The Government has been attacked by both sides of the obesity debate following the publication of the Department of Health White Paper, Choosing Health. The paper indicates that the food industry will have two years to act on junk food advertising to children before the Government makes any moves to restrict it through legislation.
Food advertisers claim that the paper, which was launched on November 16 by Health Secretary John Reid, has a “disproportionate focus on advertising”. But lobby group Sustain, which speaks on behalf of an alliance of food and children’s groups, believes that it is a “wasted opportunity”.
The Government says that there is a “strong case” for action to restrict the promotion and advertising of foods that are high in fat, salt and sugar to children. This is to apply across television and non-broadcast advertising, including sponsorship, point of sale and packaging. It has asked Ofcom to look at tightening rules on broadcast advertising and calls for the formation of a food and drink advertising forum, made up of a variety of stakeholders, to oversee non-broadcast campaigns.
But it adds that it will monitor this situation until 2007 and if there is no change in the level of food and drink advertising that is targeted at children, then it will introduce restrictions on advertising junk food before the 9pm watershed.
David Kershaw, partner at M&C Saatchi and chairman of the Advertising Association, says that the measures “are a misguided and cheap shot in the wrong direction that get people off the hook in terms of the real problems”.
His points are supported by ISBA director of public affairs Ian Twinn, who also criticises the 2007 deadline as it fails to take a holistic approach to the obesity problem. He says: “This effectively means that the industry has only two years to work out what might be effective action, implement that and have a measurable impact.”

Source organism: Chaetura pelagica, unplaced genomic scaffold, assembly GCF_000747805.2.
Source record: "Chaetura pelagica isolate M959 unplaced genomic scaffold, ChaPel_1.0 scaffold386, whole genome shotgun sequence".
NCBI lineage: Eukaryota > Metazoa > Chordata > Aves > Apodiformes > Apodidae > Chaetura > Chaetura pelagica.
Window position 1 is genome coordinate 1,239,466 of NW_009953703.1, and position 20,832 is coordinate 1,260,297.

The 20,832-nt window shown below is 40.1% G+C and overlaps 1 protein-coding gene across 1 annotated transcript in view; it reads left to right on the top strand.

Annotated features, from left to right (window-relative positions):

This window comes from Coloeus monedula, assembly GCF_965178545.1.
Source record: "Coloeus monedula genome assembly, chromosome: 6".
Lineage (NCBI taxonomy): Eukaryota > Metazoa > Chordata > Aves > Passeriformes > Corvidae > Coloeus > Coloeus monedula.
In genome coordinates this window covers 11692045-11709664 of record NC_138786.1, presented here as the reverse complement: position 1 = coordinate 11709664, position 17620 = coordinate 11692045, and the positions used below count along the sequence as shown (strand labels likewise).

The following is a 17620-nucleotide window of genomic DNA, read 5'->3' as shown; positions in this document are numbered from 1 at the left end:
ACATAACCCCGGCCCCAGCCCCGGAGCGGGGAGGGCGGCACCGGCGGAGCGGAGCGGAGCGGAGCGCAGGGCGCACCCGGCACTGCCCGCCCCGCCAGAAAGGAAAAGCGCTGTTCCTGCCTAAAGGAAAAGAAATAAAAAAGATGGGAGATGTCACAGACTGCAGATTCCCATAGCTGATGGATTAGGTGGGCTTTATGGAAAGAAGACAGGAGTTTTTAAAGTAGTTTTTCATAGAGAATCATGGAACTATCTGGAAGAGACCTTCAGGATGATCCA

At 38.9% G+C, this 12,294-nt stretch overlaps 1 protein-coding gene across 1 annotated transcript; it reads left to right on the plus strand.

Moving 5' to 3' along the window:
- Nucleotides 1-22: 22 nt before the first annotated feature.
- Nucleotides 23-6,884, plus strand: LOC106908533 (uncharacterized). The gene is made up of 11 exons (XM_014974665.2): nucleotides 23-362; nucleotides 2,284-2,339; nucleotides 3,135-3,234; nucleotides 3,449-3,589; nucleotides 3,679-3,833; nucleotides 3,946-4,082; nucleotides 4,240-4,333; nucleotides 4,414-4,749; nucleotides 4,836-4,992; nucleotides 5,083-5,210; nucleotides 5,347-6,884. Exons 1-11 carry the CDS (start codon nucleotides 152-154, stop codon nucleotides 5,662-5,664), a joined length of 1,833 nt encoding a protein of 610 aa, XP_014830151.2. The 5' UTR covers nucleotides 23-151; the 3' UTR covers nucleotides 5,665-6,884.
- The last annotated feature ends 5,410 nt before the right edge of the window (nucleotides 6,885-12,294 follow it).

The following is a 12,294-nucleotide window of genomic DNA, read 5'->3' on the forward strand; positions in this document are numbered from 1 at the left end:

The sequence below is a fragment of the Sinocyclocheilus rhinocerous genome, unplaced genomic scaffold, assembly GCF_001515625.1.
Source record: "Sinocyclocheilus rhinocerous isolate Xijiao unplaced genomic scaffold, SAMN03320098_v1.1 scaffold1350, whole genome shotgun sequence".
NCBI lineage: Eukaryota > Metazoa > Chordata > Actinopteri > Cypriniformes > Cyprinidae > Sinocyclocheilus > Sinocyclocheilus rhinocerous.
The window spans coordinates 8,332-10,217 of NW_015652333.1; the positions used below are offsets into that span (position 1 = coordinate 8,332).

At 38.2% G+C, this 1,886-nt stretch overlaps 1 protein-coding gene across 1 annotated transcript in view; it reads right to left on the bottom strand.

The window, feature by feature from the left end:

Sustain marketing project officer Charlie Powell says that the food industry has not acted on the Commons Health Select Committee report and will not react to these latest calls.
The Government has also asked the food industry to increase the healthier options available by reducing levels of fat, salt and sugar in prepared and processed foods, to reduce portion sizes and to adopt clearer labelling.
The proposed introduction of a traffic-light system for labelling has been welcomed by retailers, although there is little agreement between the supermarkets. Sainsbury’s has introduced its own labelling scheme, called Wheel of Health, and Tesco is understood to be looking at new schemes. But a spokesman for Asda points out that a uniform scheme is important as consumers tend to shop in a number of different stores.
The paper also sets out a number of measures to reduce the level of smoking, binge drinking and sexually transmitted diseases.